There's a Polish guy in his eighties who gets up at 3 AM and takes his camera into the forest to get photos of the world of dew.  He's responsible for the revelation above.  The water cycle is beautiful even when we can't see it.  Hell, for all I know, it's always most beautiful when we can't see it.

So, as a critique, I think in this post-cool, minimalist age, the water cycle could be toned down a little.

Other arguments for God: music, Shakespeare, humor, the occasional pure human act.  In one of my two or three favorite films in the world, Hirokazu Kore-ida's "Afterlife," once people die they're turned over to counselors whose job is to help the newly deceased choose the moment in their lives in which they would like to spend eternity.  The poetry of the film -- and it's poetry through and through -- comes from the choices and the way they're arrived at.  One teenage girl, killed in an automobile accident, first chooses the night she and her friends went to Tokyo Disneyland, but by the time she makes a final choice, it's a moment when she was four and she put her head in her mother's lap and smelled the freshly laundered apron.  Another, a man, chooses the moment when he told the woman he was to marry, and who was the love of his life, that he was releasing her to marry the man she had fallen in love with.  He was miserable, but he chose the moment when he made her happy.

As a writer, I have no idea what to do with God, especially since I don't know what God is.  But I can try, from time to time, to see that kind of spark in the characters who populate my books, sometimes even the ones the reader isn't supposed to like.  I suppose that's a religious act.  Sort of.  Not in the same league as the dew on the butterfly, but there you are.  We do what we can.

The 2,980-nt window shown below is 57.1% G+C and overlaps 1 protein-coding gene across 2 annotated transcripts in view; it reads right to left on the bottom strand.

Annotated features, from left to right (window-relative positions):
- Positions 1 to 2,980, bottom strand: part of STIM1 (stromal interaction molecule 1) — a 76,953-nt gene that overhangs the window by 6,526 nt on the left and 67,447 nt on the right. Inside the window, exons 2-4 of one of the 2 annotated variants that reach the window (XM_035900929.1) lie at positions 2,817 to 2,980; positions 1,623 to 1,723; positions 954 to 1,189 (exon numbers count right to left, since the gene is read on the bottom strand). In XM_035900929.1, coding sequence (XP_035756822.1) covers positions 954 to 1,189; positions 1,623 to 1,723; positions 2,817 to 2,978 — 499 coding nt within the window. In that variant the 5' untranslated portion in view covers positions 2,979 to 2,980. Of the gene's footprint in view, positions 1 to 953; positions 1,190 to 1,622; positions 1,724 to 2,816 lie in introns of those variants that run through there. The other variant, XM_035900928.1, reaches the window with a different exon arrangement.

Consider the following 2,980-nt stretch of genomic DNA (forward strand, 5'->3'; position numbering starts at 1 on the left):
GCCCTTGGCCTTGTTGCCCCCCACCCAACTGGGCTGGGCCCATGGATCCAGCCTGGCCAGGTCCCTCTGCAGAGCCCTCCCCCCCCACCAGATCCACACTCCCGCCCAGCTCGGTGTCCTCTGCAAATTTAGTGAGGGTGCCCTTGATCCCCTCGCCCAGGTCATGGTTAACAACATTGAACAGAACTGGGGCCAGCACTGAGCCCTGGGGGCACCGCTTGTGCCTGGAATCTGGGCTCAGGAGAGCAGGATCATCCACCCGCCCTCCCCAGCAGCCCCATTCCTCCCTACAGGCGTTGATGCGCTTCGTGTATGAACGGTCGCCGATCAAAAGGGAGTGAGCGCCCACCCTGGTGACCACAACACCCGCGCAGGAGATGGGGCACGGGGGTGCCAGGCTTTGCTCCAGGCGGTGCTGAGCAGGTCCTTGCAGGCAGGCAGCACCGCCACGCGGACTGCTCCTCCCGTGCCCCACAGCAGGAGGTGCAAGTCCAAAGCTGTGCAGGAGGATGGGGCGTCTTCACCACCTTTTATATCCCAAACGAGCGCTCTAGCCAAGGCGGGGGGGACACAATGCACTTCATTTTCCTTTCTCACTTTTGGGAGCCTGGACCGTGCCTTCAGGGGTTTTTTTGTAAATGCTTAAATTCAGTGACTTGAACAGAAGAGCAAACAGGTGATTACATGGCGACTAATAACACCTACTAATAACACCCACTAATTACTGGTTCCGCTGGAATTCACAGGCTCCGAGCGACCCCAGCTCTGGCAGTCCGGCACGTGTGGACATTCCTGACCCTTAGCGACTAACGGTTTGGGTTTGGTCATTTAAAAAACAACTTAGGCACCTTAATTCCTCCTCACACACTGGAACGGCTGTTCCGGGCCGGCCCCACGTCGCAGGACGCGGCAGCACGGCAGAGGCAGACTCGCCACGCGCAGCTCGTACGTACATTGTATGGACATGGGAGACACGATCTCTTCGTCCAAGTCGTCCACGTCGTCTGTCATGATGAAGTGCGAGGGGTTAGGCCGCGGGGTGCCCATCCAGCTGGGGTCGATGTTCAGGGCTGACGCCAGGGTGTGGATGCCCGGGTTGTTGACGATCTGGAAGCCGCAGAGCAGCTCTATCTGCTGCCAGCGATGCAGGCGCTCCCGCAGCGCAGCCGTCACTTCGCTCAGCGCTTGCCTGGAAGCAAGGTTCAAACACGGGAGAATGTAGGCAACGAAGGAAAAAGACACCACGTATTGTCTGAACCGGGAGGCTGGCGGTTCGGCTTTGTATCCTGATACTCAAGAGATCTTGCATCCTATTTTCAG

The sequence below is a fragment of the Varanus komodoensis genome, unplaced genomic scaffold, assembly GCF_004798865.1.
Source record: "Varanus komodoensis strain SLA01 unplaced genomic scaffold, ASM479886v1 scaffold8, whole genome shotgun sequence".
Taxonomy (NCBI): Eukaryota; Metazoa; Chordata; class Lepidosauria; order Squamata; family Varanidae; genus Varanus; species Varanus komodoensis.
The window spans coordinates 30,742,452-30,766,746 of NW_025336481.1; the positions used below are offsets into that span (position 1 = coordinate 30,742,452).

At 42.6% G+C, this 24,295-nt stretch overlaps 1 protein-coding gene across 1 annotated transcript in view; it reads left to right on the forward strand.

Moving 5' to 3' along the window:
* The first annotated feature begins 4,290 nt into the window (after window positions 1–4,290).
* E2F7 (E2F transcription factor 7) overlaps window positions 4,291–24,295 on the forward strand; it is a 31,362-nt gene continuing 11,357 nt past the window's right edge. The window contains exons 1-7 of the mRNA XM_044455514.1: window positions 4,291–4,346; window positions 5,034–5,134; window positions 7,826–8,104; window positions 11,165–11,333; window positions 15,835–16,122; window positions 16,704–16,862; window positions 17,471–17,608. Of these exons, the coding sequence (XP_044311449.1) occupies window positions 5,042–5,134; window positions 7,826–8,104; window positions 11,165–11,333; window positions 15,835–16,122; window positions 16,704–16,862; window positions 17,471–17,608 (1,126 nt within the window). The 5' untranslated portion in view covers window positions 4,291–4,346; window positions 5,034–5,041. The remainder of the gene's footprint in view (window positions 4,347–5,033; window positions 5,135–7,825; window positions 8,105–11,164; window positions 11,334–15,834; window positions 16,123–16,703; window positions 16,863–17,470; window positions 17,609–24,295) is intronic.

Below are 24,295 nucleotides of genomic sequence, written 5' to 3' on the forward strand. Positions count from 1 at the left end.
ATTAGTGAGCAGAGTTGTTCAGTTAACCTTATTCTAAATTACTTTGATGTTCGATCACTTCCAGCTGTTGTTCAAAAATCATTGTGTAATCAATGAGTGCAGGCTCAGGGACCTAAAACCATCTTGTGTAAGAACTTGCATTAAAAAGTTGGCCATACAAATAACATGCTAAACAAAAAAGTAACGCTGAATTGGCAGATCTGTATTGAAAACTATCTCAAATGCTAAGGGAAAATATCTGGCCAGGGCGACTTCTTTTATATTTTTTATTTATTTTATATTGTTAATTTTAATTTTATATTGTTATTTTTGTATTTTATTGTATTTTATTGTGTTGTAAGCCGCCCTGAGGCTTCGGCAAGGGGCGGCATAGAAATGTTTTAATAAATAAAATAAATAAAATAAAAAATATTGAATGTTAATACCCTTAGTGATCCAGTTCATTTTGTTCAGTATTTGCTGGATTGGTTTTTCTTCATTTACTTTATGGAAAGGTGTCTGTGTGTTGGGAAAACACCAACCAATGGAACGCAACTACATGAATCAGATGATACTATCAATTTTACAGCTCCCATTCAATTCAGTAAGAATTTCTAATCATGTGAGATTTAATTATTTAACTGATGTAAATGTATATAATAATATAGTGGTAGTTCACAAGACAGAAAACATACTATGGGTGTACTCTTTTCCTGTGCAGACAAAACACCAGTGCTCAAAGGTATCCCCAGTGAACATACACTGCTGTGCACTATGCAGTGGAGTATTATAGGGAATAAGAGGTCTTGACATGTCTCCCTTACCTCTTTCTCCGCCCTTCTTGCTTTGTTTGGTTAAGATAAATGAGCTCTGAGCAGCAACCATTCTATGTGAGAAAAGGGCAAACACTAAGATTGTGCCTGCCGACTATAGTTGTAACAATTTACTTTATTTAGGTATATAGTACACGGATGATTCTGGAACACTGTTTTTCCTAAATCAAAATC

Here, as a parting gesture, a uselessly beautiful moment in our world.

Tim -- Sunday

Saturday, May 29, 2010

Where in the world...?

Given recent computer problem and just home after a month away in Paris, the UK and attending the BEA in New York where I snagged tons of books to pile into my bulging bags, here's a quick question for you bibliphiles...where in the world is this? Hint this shot's taken in the cafe of a famous bookshop on Charing Cross Road.

At CrimeFest, amazingly, I won a Sonyereader at the gala dinner. Imagine the look on my face since I'd extolled at dinner how I loved paper and the printed page and didn't want another 'thing' with batteries to charge. Do any of you use these little machines? Well, Adrian showed me the basics and so did at couple from Bristol which went clear over my head. Downloaded already on the reader were Stendahl's Red and Black and Danish books...But on a side note before I forget, the refreshing thing I noticed on trains, in the tube in the UK was that everyone read; newspapers and books. Real hold in the hand books. None of these little reading machines.